Breaking: U.S. delays bulb ban. Is Ontario poised to backtrack on its commitment?
When the Canadian federal government decided earlier this year to delay plans to phase out inefficient light bulbs, it drew the ire of environmental groups who argued the delay was unnecessary and would further set back the government’s already weak emissions-reduction strategy. The Pembina Institute, for example, said the two-year delay — from Jan 1, 2012 to Jan 1, 2014 — would negate 13 million of avoidable greenhouse gas emissions and potentially $300 million in permanent energy savings.
Fortunately, the provinces can do their own thing. As of Jan. 1, 2010, for example, retailers in British Columbia have been prohibited from restocking 75-watt and 100-watt incandescent bulbs. It was also assumed that Ontario would follow through with a similar commitment beginning Jan. 1, 2012, but there’s a strong possibility the government will backtrack at the 11th hour.
I was curious about the status of the planned phaseout, so put in a query to the Ontario Ministry of Energy. Here was the initial reply: “Following the decision by the federal government, Ontario is reviewing its options to proceed with proposed efficiency standards for general service lighting,” wrote spokesman Paul Gerard in an e-mailed reply. I asked whether the review would continue into next year, meaning the government would miss the Jan. 1 start date of the phaseout. “The outcome of the review will be announced very shortly, before the new year,” Gerard replied.
I’m not expecting good news — you never get good news during the holiday season. It may be that the province will stick to its guns and follows through, but I’m getting the feeling they won’t given the fact that, just today, U.S. Congress succeeded in neutering its own country’s 2012 light bulb phaseout by preventing the U.S. Department of Energy from enforcing the law, as detailed in the Energy and Independence Security Act 2007.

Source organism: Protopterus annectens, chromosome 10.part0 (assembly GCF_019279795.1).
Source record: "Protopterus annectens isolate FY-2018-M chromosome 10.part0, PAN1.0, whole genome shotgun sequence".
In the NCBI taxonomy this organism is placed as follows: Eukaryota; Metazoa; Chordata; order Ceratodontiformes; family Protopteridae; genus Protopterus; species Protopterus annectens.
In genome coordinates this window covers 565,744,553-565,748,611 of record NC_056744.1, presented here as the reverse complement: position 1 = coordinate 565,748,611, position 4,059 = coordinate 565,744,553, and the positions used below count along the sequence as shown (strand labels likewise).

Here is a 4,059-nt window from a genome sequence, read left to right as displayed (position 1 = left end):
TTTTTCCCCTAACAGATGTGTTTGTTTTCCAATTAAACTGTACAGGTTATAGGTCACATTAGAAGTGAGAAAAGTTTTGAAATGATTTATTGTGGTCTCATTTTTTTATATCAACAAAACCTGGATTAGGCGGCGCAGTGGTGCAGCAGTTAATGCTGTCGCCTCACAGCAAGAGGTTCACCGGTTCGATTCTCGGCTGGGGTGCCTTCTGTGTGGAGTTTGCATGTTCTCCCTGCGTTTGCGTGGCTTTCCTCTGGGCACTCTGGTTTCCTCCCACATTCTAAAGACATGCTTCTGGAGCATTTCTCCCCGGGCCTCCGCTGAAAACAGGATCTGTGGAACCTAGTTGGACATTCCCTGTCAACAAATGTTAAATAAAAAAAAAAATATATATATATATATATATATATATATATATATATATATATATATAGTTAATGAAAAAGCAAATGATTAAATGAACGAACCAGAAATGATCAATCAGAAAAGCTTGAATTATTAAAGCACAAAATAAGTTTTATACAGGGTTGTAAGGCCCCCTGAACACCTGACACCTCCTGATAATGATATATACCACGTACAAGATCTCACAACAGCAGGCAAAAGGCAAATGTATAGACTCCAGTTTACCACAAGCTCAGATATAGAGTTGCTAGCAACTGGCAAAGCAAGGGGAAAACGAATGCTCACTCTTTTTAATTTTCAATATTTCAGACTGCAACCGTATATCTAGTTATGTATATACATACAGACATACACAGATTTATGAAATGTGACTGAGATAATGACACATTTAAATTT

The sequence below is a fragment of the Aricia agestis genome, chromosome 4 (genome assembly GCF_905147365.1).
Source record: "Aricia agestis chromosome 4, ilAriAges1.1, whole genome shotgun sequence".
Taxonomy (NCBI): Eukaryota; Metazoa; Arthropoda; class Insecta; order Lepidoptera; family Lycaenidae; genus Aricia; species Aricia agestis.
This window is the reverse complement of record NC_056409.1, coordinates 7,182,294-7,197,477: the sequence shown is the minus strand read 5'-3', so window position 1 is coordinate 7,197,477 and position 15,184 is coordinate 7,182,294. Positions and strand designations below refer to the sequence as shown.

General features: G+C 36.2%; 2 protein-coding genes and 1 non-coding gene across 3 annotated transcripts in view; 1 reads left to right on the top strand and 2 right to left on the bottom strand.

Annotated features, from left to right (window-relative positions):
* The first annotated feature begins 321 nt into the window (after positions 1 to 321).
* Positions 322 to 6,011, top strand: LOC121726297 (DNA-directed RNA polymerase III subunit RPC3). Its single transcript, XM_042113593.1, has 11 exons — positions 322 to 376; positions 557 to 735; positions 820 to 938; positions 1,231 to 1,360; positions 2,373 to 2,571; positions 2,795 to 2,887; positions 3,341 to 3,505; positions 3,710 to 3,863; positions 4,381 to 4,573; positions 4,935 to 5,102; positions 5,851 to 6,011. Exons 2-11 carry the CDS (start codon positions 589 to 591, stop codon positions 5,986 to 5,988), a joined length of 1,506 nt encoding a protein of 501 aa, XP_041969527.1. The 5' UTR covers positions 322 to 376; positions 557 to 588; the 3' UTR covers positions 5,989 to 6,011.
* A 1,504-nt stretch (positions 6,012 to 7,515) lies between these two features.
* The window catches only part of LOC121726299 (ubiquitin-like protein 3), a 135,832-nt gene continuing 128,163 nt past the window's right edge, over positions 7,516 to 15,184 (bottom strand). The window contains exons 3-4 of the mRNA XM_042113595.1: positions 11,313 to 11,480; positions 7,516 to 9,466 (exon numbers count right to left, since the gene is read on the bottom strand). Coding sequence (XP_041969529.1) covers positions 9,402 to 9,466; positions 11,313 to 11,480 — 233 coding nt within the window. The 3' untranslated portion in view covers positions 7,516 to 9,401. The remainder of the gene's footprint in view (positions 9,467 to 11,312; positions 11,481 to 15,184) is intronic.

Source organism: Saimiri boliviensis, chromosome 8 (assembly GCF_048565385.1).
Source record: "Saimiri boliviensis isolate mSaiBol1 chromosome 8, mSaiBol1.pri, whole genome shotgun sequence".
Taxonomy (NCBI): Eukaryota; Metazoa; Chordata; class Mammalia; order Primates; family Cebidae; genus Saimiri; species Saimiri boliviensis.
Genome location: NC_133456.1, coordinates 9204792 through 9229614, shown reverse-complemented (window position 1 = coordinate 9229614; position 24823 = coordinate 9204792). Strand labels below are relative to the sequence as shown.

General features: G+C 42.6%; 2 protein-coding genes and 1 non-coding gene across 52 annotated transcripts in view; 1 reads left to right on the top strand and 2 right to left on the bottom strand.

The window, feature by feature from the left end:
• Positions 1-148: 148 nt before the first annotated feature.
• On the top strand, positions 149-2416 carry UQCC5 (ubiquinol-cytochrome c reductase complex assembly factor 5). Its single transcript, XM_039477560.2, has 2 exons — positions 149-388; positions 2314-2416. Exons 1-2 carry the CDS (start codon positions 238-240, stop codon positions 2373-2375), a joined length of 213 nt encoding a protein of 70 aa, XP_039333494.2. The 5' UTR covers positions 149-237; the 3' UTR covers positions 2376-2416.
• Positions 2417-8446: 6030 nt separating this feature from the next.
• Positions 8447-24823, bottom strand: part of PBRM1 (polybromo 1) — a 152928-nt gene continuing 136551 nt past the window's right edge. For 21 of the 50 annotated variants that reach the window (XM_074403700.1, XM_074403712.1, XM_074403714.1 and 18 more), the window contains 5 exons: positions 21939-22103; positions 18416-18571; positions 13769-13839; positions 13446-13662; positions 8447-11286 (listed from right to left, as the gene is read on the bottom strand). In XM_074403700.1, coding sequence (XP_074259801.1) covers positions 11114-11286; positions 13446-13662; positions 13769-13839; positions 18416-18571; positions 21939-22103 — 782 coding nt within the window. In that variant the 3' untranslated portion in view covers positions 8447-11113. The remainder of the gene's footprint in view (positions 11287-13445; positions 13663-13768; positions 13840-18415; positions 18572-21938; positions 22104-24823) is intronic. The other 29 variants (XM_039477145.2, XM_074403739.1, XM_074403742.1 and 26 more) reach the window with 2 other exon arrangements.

That would be a tremendous shame, making one question whether Ontario — despite the rhetoric — is taking the issue of greenhouse-gas reductions seriously. It would also further tarnish Canada’s already lackluster reputation on the climate file in the aftermath of climate talks in Durban, South Africa. At a time when we should be adding to our efforts, it seems we’re instead backtracking on previous commitments, including delaying our participation in the Western Climate Initiative (fortunately Quebec is following through). The momentum is in the wrong direction, and this is alarming. Perhaps some public pressure is needed over the next few days to convince Ontario to stick with its guns and start the light bulb phaseout Jan. 1, as planned.
Let’s be clear, this isn’t about banning incandescent bulbs — this is about bulb efficiency, where compact fluorescent bulbs and LED bulbs have the advantage. But there have been innovations around incandescent technology as well. As Steven Nadel, executive director of the American Council for an Energy-Efficient Economy, pointed out today, “five manufacturers are now producing and selling efficient incandescent bulbs that meet the standards.” In the U.S. context law-abiding companies will still follow the rule. “Less scrupulous companies will take advantage of the lack of enforcement, selling products that waste energy and increase energy costs for consumers. If many manufacturers take advantage of the lack of enforcement, recent investments that these five manufacturers have made to produce efficient lamps could be undermined.”
Ontario needs to consider this as well. Many companies have made business decisions based on the expectation of a phaseout starting Jan. 1. Companies such as Sears Canada and IKEA have already stopped selling (inefficient) incandescent bulbs, proving that the time is right to follow through. There’s no justification for putting on the brakes now. Indeed, by forging ahead Ontario can stand out as a leader and not fall under the shadow of a federal government that’s more concerned about short-term economic gain than the long-term health of our economy and environment.
So what path will you choose, Mr. McGuinty?